Big 12, Pac-12 grind against SEC, Big Ten in non-BCS playoff access
Closing off Orange Bowl created current rift.
Playoff revenue distribution was supposed to be the hardest problem to solve in the new college football playoff landscape. It is getting to that point in the process now where the issue cannot be ignored.
Upset that the SEC, Big Ten and Notre Dame were able to tie up the other half of the Orange Bowl, Big 12 and Pac-12 officials are still pressing to be part of a contract bowl that would accommodate the so-called Group of Five non-BCS conferences, multiple sources have told CBSSports.com.
At issue is a perceived inequity in guaranteed bowl slots in the new playoff structure. As currently structured, the Big Ten and SEC each have access to two contract bowls while the Big 12 and Pac-12 each have guaranteed access to only one. That difference came about when the Big Ten and SEC locked down a spot in the Orange Bowl opposite the ACC champion.
"It's no secret I wasn't entirely happy with that," Big 12 commissioner Bob Bowlsby told CBSSports.com last month.
ESPN.com first reported earlier that it is "unlikely" a seventh bowl would be created for that matchup. However, CBSSports.com has learned there have been discussions about the game being played within the current six-bowl structure. That would take away two open spots in the so-called “access” bowls -- playoff bowls not contracted to a conference.
As unlikely as that is, all of it goes back to one of the most difficult aspects of establishing a playoff -- distributing revenue. The playoff might be worth as much as $600 million per year. The major conferences will get their share. But the Group of Five beginning in 2014 -- MAC, Big East, Mountain West, Sun Belt and Conference USA -- want to be compensated fairly for their participation. In the BCS, those conferences -- the Big East has BCS designation for two more years -- currently share from a pot that includes 15 percent of the revenue.
Multiple sources say Big Ten commissioner Jim Delany and Pac-12 commissioner Larry Scott have opposite opinions on the subject, even though they are partners in the Rose Bowl. Neither returned requests for comment.
One source said the current situation would not have developed if the "Orange Bowl [tie-up] hadn’t happened." CBSSports.com reported in September that the highest-ranked team among Notre Dame, an SEC and a Big Ten team would play the ACC champion in Orange Bowl beginning in 2014.
"It’s very sensitive," said another source involved in the playoff discussions. "This is sensitive stuff. It's going to be a very interesting meeting."
BCS commissioners will next meet (along with the BCS Presidential Oversight Committee) on Nov. 12 in Denver.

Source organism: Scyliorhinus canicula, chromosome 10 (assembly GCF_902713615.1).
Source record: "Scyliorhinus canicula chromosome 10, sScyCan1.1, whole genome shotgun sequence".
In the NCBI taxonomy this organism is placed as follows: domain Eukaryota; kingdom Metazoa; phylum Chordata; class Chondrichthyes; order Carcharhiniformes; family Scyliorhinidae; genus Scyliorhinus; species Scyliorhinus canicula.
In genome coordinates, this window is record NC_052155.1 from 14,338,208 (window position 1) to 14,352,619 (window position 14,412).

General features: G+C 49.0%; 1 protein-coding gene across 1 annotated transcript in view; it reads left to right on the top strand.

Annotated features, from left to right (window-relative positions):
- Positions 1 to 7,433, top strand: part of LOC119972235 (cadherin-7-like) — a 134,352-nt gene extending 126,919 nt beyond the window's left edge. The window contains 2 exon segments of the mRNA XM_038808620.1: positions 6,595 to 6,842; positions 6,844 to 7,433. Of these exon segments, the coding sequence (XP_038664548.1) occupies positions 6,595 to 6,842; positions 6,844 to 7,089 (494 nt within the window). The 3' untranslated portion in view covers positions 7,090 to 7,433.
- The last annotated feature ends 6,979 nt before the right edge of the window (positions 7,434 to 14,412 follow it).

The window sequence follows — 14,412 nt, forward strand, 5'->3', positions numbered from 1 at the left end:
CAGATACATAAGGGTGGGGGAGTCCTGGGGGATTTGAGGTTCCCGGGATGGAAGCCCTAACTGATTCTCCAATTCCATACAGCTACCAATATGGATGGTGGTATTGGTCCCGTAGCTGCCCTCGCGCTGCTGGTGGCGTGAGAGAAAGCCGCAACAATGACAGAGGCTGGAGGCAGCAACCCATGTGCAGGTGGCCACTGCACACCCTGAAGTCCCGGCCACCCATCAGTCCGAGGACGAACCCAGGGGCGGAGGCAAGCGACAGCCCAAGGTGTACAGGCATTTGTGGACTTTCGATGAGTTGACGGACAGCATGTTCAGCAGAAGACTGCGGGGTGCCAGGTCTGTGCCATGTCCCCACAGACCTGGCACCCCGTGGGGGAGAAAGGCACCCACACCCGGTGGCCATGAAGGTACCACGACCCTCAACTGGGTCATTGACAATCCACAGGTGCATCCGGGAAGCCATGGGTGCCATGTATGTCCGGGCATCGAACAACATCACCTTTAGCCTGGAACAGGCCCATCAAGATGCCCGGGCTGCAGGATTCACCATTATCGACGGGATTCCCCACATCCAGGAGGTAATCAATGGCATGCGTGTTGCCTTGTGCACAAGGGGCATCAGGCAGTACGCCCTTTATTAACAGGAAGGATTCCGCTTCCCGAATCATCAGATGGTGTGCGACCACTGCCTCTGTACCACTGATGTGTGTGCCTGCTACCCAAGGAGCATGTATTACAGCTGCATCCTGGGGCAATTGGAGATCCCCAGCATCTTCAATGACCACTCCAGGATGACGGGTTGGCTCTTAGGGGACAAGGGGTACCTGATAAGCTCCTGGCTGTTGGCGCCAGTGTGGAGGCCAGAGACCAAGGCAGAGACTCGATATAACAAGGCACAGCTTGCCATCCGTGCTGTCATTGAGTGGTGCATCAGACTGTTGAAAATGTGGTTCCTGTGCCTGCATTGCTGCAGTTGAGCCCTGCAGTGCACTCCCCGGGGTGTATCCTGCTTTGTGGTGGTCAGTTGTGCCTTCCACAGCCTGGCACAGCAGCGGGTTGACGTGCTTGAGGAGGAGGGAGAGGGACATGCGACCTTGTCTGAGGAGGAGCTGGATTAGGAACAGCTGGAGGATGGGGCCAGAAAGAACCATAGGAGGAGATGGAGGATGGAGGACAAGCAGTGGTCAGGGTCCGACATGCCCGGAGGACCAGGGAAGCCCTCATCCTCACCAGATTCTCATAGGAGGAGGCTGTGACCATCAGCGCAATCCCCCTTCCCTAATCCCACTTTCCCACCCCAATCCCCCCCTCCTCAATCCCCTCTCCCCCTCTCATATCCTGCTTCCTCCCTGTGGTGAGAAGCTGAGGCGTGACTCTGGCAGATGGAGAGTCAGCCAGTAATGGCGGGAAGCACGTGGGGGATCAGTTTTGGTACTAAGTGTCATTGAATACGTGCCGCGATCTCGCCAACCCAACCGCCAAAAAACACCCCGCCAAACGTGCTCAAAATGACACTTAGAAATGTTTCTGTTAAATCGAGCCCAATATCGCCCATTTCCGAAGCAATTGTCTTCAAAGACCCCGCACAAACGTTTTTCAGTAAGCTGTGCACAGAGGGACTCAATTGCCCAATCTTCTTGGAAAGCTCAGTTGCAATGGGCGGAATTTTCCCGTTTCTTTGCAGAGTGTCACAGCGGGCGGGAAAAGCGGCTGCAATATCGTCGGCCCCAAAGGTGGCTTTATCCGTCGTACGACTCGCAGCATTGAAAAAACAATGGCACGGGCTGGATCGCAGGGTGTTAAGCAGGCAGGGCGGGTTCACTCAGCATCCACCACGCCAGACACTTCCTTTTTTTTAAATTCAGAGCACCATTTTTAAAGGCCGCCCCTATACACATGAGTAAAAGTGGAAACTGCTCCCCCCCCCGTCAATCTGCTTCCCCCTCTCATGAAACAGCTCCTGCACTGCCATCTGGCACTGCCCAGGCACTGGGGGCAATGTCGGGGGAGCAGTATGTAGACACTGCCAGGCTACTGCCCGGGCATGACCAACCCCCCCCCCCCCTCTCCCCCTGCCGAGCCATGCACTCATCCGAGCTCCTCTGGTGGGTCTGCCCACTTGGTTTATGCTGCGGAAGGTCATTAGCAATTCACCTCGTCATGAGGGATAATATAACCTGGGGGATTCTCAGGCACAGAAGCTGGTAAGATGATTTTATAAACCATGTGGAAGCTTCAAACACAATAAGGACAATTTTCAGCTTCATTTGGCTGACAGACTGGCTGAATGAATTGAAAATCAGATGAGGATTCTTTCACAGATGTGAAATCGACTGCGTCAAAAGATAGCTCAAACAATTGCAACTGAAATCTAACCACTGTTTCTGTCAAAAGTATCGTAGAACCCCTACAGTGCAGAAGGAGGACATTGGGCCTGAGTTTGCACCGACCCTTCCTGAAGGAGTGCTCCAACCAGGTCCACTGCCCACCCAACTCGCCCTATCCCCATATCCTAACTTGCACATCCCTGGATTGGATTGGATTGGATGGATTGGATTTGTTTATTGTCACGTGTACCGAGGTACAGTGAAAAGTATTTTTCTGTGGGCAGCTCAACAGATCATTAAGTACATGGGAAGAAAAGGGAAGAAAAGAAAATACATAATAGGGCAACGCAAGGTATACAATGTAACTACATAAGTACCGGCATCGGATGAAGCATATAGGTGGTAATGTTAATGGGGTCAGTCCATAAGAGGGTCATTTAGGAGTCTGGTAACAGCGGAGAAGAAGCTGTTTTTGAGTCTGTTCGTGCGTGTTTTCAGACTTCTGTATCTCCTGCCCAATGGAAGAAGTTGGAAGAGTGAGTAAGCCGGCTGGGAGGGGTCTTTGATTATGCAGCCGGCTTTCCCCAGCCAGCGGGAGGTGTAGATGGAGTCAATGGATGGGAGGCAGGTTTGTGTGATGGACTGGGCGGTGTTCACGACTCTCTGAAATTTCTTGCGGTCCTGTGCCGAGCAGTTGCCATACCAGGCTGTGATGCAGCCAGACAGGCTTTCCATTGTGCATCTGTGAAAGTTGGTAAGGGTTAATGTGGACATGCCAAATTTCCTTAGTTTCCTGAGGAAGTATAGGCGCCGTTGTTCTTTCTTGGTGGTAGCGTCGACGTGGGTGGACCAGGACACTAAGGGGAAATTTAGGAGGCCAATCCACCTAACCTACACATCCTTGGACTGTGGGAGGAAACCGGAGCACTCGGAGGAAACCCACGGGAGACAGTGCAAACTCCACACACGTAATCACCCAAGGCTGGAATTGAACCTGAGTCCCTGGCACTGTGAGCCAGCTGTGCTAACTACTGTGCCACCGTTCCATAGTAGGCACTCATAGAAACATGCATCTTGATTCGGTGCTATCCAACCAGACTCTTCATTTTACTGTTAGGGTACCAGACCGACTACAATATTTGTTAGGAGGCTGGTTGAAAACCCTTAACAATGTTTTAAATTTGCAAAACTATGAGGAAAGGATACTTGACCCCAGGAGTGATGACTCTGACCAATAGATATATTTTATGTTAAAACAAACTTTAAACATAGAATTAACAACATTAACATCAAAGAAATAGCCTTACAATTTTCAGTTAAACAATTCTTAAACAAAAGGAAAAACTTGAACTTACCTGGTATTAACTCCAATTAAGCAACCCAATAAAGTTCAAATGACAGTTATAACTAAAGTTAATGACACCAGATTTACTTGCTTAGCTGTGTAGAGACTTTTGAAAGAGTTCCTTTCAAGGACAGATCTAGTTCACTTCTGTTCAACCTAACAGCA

The SEC and Big 12 changed the postseason paradigm in May, when they partnered in creation of the Champions Bowl. That meant conferences owned their bowl for the first time and would keep all revenue. Even the Rose Bowl, with the Big Ten and Pac-12, currently pays $4 million-$6 million annually into the BCS pot.
Of equal importance is fair revenue treatment of that Group of Five. The commissioners have said from the beginning that revenue distribution will be one of the most difficult aspects of establishing a playoff. The major conferences believe they have a much bigger financial and historical stake in college football than non-BCS leagues that don’t produce as much a) revenue and b) historically Top 25 programs.
The commissioners -- including Delany and Scott -- aren't necessarily against access for the Group of Five. It's about how it should be done. A seventh playoff bowl (or one inserted into the six-bowl structure) would provide a guaranteed spot for the highest-ranked Group of Five schools. But the marketability of such a matchup (Group of Five vs. a Pac-12 or Big 12 team) is part of the reason why such a game, to this point, hasn't been attractive to TV partners.
"TV doesn't want it," said one official intimately involved in the process.
The value of any new contract bowl, the source explained, has to be based on the fact that game might not ever “pass through” national semifinals at any point. In a six-bowl structure -- if distributed equally -- each playoff bowl would be a semifinal host four times within the 12-year existence of the new setup. (The Champions and Rose bowls have yet to decide how many times in those 12 years they want to be national semifinals.)
The more a contract bowl passes through as a semifinal, the less money that ESPN -- or any rightsholder -- has to pay to conference partners. In the case of the Rose and Champions bowls, that means $80 million per year. In essence, the rightsholder is going to want those contract bowls to be national semifinals the maximum of four times in 12 years.
In the current marketplace, it seems that a Group of Five game would not have enough worth to a rightsholder when it stands alone. CBSSports.com previously reported that such a game might be worth $20 million per year, one-fourth the worth of the Rose and Champions bowls.
"Are four [semifinal] games going to be played there?" one industry source said of a possible Group of Five bowl. "But that has nothing to do with its value to television."
With contract bowls ranging in value from $55 million (Orange, approximate) to $80 million (Rose, Champions), it's easy to understand why the Big 12 and Pac-12 might feel slighted. On his end, ACC commissioner John Swofford merely partnered with SEC and Big Ten when the opportunity came up in the Orange Bowl.
Whether it has a dedicated bowl or not, a possible access point for the Group of Five is also undecided. It could be the highest-rated team regardless -- whether it be No. 15 or No. 68 -- or there could be stipulation that a Group of Five qualifier be ranked in the Top 25.
A human committee will rank and place teams in the various venues beginning with the first playoff in 2014.
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